Canadian retail sales up 0.7 percent in May to new record
By Randall Palmer
OTTAWA (Reuters) - Strong car sales helped push Canadian retail trade up by 0.7 percent in May to a new record C$41.98 billion ($39.23 billion), Statistics Canada reported on Wednesday, pointing to continued energy in the economy despite a weak first quarter.
Sales by motor vehicle and parts dealers, which account for just under one quarter of total retail sales, were up 2.5 percent. Excluding this sector, retail sales rose 0.1 percent, and excluding the auto sector and gasoline, retail sales were down 0.3 percent. The figures are adjusted for seasonal factors.
Statistics Canada's New Motor Vehicle Sales Survey had reported a record 197,740 units sold in May.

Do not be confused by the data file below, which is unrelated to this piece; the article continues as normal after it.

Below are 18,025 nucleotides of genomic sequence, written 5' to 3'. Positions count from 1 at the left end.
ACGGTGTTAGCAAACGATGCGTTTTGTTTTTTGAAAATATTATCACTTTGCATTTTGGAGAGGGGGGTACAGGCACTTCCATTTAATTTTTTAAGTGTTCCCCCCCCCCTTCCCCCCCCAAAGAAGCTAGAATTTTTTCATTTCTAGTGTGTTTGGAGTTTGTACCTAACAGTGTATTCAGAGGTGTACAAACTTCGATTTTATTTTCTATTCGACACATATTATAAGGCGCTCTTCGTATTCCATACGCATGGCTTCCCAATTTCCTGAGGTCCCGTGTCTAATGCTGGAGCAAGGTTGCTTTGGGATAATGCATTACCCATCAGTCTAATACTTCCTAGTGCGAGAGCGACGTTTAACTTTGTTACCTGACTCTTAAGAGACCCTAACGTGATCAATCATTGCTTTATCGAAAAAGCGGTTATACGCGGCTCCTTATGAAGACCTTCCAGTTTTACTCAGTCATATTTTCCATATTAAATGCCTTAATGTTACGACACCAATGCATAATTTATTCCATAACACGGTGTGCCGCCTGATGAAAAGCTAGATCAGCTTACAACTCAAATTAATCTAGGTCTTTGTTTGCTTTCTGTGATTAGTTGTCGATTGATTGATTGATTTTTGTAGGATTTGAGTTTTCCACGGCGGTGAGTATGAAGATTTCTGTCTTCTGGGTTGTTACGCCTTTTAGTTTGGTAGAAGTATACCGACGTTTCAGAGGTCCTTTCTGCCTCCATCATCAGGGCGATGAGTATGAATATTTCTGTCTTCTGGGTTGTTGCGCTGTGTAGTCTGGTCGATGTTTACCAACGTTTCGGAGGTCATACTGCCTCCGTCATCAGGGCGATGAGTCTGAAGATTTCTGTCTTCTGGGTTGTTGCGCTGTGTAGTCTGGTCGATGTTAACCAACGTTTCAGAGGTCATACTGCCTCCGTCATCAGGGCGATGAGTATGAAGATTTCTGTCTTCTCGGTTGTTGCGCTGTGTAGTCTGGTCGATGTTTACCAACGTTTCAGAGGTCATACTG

The median forecasts in a Reuters survey of analysts were for a 0.6 percent rise in overall retail sales and a 0.3 percent gain excluding autos and parts. On Friday, Statistics Canada had reported a 2.2 percent gain in wholesale trade, marked by a 9.8 percent jump in motor vehicles and parts.
"Canada's labor market indicators were still soft in the second quarter, but activity indicators have clearly turned a corner, the most recent evidence of this being May's strong retail sales," said Bill Adams, senior international economist for PNC Financial Services Group.
"Canada's second quarter upswing is a sign that the Canadian economy was not nearly as weak as the winter's data suggested."
With the concern authorities have placed over high household debt, it remains to be seen how sustainable the retail spending is, given a year-on-year rise of 4.0 percent.
"Spending is rising faster than income, suggesting debt burdens continue to increase," Benjamin Reitzes, senior economist at BMO Capital Markets said. Continued...